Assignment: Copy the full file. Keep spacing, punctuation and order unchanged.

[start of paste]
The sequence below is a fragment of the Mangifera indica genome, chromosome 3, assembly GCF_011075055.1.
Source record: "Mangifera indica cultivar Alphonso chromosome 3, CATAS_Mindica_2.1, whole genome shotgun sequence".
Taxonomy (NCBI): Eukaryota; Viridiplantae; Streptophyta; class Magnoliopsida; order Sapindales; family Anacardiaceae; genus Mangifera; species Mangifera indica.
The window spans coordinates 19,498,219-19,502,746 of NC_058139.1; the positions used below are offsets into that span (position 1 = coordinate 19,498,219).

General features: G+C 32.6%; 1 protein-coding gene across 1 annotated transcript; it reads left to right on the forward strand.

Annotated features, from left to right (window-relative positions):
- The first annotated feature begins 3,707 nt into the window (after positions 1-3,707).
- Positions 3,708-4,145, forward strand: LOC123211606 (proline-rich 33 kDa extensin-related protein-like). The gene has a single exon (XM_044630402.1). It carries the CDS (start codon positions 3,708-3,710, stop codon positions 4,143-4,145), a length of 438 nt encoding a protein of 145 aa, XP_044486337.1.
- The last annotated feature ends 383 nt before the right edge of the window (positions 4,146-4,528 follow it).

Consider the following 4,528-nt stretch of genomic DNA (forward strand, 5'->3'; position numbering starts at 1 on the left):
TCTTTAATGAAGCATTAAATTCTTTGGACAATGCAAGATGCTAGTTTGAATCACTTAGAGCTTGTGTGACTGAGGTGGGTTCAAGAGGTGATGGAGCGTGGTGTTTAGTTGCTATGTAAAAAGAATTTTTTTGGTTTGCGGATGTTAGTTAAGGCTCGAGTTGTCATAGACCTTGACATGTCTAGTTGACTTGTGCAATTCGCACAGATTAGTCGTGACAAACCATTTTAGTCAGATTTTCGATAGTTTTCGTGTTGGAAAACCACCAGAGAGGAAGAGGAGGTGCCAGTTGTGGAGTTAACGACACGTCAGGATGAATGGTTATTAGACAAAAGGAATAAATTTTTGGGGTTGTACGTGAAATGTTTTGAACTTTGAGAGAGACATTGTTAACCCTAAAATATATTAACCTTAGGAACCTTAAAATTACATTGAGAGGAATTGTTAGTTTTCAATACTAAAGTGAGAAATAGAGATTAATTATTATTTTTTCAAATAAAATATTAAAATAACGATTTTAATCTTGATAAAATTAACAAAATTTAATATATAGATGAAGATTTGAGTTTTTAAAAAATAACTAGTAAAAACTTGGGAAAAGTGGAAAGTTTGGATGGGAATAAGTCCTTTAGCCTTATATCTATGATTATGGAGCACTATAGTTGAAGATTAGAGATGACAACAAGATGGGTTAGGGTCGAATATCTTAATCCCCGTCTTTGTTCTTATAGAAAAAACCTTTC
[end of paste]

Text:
The sequence below is a fragment of the Mangifera indica genome, chromosome 3, assembly GCF_011075055.1.
Source record: "Mangifera indica cultivar Alphonso chromosome 3, CATAS_Mindica_2.1, whole genome shotgun sequence".
Taxonomy (NCBI): Eukaryota; Viridiplantae; Streptophyta; class Magnoliopsida; order Sapindales; family Anacardiaceae; genus Mangifera; species Mangifera indica.
The window spans coordinates 19,498,219-19,502,746 of NC_058139.1; the positions used below are offsets into that span (position 1 = coordinate 19,498,219).

General features: G+C 32.6%; 1 protein-coding gene across 1 annotated transcript; it reads left to right on the forward strand.

Annotated features, from left to right (window-relative positions):
- The first annotated feature begins 3,707 nt into the window (after positions 1-3,707).
- Positions 3,708-4,145, forward strand: LOC123211606 (proline-rich 33 kDa extensin-related protein-like). The gene has a single exon (XM_044630402.1). It carries the CDS (start codon positions 3,708-3,710, stop codon positions 4,143-4,145), a length of 438 nt encoding a protein of 145 aa, XP_044486337.1.
- The last annotated feature ends 383 nt before the right edge of the window (positions 4,146-4,528 follow it).

Consider the following 4,528-nt stretch of genomic DNA (forward strand, 5'->3'; position numbering starts at 1 on the left):
TCTTTAATGAAGCATTAAATTCTTTGGACAATGCAAGATGCTAGTTTGAATCACTTAGAGCTTGTGTGACTGAGGTGGGTTCAAGAGGTGATGGAGCGTGGTGTTTAGTTGCTATGTAAAAAGAATTTTTTTGGTTTGCGGATGTTAGTTAAGGCTCGAGTTGTCATAGACCTTGACATGTCTAGTTGACTTGTGCAATTCGCACAGATTAGTCGTGACAAACCATTTTAGTCAGATTTTCGATAGTTTTCGTGTTGGAAAACCACCAGAGAGGAAGAGGAGGTGCCAGTTGTGGAGTTAACGACACGTCAGGATGAATGGTTATTAGACAAAAGGAATAAATTTTTGGGGTTGTACGTGAAATGTTTTGAACTTTGAGAGAGACATTGTTAACCCTAAAATATATTAACCTTAGGAACCTTAAAATTACATTGAGAGGAATTGTTAGTTTTCAATACTAAAGTGAGAAATAGAGATTAATTATTATTTTTTCAAATAAAATATTAAAATAACGATTTTAATCTTGATAAAATTAACAAAATTTAATATATAGATGAAGATTTGAGTTTTTAAAAAATAACTAGTAAAAACTTGGGAAAAGTGGAAAGTTTGGATGGGAATAAGTCCTTTAGCCTTATATCTATGATTATGGAGCACTATAGTTGAAGATTAGAGATGACAACAAGATGGGTTAGGGTCGAATATCTTAATCCCCGTCTTTGTTCTTATAGAAAAAACCTTTC